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Household Specialization and the Labor-Supply Elasticities of Women and Men

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  • Christian Bredemeier

Abstract

This paper studies gender differences in the elasticity of labor supply in a model of household specialization. I show that household specialization implies larger Frisch elasticities for the partner that specializes in home production. Quantitatively, empirical time-use ratios alone imply differences in the Frisch elasticity between women and men of more than 50%. Similar results are obtained for long-run elasticities. My results imply that the elasticity of labor supply is not a deep parameter which can, e.g., explain parts of the state-dependent effects of fiscal policy.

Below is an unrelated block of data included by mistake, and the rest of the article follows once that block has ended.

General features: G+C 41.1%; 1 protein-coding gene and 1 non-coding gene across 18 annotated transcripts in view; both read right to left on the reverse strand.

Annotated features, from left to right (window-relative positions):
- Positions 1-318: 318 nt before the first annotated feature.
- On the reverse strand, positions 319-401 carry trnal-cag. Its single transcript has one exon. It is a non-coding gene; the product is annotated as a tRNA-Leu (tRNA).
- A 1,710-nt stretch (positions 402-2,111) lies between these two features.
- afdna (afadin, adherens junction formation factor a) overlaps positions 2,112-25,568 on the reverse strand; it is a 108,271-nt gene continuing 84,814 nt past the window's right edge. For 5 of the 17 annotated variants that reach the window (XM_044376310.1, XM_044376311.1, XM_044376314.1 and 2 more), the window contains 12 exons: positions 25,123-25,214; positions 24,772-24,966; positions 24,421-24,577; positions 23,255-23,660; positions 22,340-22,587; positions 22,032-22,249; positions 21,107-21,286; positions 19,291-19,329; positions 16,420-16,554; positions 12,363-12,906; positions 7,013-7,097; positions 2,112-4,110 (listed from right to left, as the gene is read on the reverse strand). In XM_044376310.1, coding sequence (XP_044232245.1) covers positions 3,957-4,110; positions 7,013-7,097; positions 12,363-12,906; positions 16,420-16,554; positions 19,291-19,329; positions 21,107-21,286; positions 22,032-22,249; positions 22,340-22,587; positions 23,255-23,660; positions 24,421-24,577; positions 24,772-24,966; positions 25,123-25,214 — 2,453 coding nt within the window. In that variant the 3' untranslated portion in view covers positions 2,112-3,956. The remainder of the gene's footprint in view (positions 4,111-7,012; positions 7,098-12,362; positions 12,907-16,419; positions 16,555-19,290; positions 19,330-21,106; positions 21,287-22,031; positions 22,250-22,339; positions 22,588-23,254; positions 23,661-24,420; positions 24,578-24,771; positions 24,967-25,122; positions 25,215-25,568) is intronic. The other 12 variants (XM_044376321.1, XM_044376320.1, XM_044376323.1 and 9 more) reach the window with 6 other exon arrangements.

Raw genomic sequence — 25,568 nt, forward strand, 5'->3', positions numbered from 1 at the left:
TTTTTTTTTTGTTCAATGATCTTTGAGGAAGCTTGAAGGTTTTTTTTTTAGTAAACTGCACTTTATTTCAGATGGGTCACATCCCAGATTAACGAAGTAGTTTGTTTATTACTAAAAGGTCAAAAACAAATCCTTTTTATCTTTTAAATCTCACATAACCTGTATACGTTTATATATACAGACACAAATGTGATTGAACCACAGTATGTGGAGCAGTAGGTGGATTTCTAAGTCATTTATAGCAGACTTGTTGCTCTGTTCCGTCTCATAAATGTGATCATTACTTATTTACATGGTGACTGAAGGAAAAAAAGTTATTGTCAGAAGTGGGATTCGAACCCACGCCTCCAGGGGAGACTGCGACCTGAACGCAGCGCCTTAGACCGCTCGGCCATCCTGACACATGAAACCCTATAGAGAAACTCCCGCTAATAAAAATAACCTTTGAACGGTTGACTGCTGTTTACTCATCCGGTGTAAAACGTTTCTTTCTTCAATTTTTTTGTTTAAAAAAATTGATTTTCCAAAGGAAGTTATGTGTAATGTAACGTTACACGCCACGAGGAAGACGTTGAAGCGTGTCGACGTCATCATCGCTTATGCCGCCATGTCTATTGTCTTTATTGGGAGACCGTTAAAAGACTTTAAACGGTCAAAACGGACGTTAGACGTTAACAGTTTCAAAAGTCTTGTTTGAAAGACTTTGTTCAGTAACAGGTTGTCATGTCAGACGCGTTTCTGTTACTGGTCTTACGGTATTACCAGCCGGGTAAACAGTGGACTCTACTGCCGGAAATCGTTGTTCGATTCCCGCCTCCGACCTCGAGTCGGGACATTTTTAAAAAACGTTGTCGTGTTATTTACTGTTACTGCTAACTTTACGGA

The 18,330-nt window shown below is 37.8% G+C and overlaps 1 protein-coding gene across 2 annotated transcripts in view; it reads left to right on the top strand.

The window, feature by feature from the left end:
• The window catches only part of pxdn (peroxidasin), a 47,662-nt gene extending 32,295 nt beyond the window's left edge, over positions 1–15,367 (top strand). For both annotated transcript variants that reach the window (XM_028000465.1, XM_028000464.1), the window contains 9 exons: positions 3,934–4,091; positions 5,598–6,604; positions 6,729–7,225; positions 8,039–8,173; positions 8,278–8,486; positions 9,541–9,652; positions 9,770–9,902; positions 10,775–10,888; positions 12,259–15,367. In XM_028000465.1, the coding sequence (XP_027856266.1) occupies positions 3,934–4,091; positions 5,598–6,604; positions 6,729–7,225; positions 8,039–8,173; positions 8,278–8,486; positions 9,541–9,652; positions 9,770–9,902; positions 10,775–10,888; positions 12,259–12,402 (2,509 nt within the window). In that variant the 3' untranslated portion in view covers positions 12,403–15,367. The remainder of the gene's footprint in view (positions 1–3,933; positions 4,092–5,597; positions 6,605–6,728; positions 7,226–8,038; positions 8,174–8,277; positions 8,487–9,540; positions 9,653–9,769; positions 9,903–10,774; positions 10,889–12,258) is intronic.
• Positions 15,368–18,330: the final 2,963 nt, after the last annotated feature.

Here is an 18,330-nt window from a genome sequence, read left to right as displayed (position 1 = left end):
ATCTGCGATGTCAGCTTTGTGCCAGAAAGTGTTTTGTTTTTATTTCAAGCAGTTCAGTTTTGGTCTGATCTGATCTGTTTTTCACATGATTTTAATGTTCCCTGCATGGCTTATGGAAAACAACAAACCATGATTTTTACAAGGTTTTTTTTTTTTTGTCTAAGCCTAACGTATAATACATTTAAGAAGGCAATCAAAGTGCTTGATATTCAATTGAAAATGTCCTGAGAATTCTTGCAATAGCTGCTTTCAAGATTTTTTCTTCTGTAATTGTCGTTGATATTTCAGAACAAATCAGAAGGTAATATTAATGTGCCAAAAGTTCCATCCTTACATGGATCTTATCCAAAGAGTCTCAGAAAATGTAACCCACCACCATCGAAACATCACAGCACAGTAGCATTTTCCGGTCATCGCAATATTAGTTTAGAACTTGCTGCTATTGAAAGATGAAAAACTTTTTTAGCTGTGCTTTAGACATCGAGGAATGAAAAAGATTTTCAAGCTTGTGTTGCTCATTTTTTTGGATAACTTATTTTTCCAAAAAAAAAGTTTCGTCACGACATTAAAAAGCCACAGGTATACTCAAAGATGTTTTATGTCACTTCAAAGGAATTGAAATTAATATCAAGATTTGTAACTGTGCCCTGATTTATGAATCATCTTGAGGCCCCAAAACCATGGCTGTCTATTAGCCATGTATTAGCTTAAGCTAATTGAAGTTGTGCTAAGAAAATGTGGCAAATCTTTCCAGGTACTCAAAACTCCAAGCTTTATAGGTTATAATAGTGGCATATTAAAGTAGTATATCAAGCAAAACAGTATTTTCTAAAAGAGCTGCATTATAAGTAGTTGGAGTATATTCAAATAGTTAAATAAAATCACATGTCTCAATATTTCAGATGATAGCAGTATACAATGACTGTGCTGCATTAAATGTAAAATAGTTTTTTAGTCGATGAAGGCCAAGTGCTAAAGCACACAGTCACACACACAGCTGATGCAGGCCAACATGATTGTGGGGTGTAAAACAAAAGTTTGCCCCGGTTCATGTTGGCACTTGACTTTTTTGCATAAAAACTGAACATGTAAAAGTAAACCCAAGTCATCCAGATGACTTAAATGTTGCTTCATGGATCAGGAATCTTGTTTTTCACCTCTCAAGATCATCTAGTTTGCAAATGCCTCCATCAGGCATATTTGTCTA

Suggested Citation

  • Christian Bredemeier, 2015. "Household Specialization and the Labor-Supply Elasticities of Women and Men," Working Paper Series in Economics 81, University of Cologne, Department of Economics.
  • Handle: RePEc:kls:series:0081
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    References listed on IDEAS

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    Cited by:

    1. Bredemeier, Christian, 2016. "Wage Gaps, Earnings Gaps, and the Market Power of Employers," Annual Conference 2016 (Augsburg): Demographic Change 145935, Verein für Socialpolitik / German Economic Association.

    More about this item

    Keywords

    Labor-supply elasticity; gender; home production;

    JEL classification:

    • E24 - Macroeconomics and Monetary Economics - - Consumption, Saving, Production, Employment, and Investment - - - Employment; Unemployment; Wages; Intergenerational Income Distribution; Aggregate Human Capital; Aggregate Labor Productivity
    • J22 - Labor and Demographic Economics - - Demand and Supply of Labor - - - Time Allocation and Labor Supply
    • J16 - Labor and Demographic Economics - - Demographic Economics - - - Economics of Gender; Non-labor Discrimination
    • D13 - Microeconomics - - Household Behavior - - - Household Production and Intrahouse Allocation

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